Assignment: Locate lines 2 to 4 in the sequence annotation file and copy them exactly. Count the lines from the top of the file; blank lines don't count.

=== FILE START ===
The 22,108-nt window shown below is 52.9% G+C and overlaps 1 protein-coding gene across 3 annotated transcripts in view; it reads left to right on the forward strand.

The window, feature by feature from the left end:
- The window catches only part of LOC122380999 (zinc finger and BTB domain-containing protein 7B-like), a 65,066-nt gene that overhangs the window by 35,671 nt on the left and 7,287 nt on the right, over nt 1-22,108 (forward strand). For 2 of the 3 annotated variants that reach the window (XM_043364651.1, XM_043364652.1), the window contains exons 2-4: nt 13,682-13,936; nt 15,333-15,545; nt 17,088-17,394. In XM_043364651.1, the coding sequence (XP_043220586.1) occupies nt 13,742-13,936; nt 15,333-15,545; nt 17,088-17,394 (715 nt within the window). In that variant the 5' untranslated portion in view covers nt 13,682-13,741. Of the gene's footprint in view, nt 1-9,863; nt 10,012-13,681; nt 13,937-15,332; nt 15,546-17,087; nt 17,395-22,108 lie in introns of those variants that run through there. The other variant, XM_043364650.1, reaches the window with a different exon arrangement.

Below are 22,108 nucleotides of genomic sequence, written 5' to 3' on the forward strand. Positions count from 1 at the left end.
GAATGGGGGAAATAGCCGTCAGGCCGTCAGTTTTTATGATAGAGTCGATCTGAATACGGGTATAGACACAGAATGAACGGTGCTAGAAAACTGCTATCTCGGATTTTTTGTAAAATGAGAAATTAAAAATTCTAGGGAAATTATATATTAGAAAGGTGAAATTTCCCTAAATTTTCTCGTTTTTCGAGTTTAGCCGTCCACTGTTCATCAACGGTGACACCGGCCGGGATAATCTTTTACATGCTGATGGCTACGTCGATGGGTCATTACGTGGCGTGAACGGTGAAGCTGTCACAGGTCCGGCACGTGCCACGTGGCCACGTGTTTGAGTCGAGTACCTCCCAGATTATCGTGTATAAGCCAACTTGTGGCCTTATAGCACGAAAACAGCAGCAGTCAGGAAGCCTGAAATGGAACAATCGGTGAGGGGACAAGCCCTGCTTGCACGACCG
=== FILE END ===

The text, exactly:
The window, feature by feature from the left end:
- The window catches only part of LOC122380999 (zinc finger and BTB domain-containing protein 7B-like), a 65,066-nt gene that overhangs the window by 35,671 nt on the left and 7,287 nt on the right, over nt 1-22,108 (forward strand). For 2 of the 3 annotated variants that reach the window (XM_043364651.1, XM_043364652.1), the window contains exons 2-4: nt 13,682-13,936; nt 15,333-15,545; nt 17,088-17,394. In XM_043364651.1, the coding sequence (XP_043220586.1) occupies nt 13,742-13,936; nt 15,333-15,545; nt 17,088-17,394 (715 nt within the window). In that variant the 5' untranslated portion in view covers nt 13,682-13,741. Of the gene's footprint in view, nt 1-9,863; nt 10,012-13,681; nt 13,937-15,332; nt 15,546-17,087; nt 17,395-22,108 lie in introns of those variants that run through there. The other variant, XM_043364650.1, reaches the window with a different exon arrangement.

Below are 22,108 nucleotides of genomic sequence, written 5' to 3' on the forward strand. Positions count from 1 at the left end.